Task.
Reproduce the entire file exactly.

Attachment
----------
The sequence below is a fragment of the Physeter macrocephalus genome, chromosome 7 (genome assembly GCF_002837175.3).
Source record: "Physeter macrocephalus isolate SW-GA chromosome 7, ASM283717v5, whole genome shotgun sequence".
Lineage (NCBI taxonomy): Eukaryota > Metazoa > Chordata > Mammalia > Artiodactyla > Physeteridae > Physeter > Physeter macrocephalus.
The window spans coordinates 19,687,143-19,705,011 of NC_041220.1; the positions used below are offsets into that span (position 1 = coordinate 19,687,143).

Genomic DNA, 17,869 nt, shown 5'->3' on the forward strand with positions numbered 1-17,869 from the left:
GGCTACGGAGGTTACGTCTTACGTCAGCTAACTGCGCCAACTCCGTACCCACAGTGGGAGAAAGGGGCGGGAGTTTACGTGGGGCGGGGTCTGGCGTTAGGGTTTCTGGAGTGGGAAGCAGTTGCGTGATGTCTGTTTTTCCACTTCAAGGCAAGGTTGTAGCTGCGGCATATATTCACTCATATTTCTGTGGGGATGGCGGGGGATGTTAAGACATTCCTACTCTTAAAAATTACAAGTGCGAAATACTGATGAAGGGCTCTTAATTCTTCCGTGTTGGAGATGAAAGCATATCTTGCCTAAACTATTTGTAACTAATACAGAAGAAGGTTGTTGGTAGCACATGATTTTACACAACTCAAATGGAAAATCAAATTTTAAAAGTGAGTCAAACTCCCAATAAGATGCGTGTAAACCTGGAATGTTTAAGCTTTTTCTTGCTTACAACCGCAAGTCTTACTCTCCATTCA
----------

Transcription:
The sequence below is a fragment of the Physeter macrocephalus genome, chromosome 7 (genome assembly GCF_002837175.3).
Source record: "Physeter macrocephalus isolate SW-GA chromosome 7, ASM283717v5, whole genome shotgun sequence".
Lineage (NCBI taxonomy): Eukaryota > Metazoa > Chordata > Mammalia > Artiodactyla > Physeteridae > Physeter > Physeter macrocephalus.
The window spans coordinates 19,687,143-19,705,011 of NC_041220.1; the positions used below are offsets into that span (position 1 = coordinate 19,687,143).

Genomic DNA, 17,869 nt, shown 5'->3' on the forward strand with positions numbered 1-17,869 from the left:
GGCTACGGAGGTTACGTCTTACGTCAGCTAACTGCGCCAACTCCGTACCCACAGTGGGAGAAAGGGGCGGGAGTTTACGTGGGGCGGGGTCTGGCGTTAGGGTTTCTGGAGTGGGAAGCAGTTGCGTGATGTCTGTTTTTCCACTTCAAGGCAAGGTTGTAGCTGCGGCATATATTCACTCATATTTCTGTGGGGATGGCGGGGGATGTTAAGACATTCCTACTCTTAAAAATTACAAGTGCGAAATACTGATGAAGGGCTCTTAATTCTTCCGTGTTGGAGATGAAAGCATATCTTGCCTAAACTATTTGTAACTAATACAGAAGAAGGTTGTTGGTAGCACATGATTTTACACAACTCAAATGGAAAATCAAATTTTAAAAGTGAGTCAAACTCCCAATAAGATGCGTGTAAACCTGGAATGTTTAAGCTTTTTCTTGCTTACAACCGCAAGTCTTACTCTCCATTCA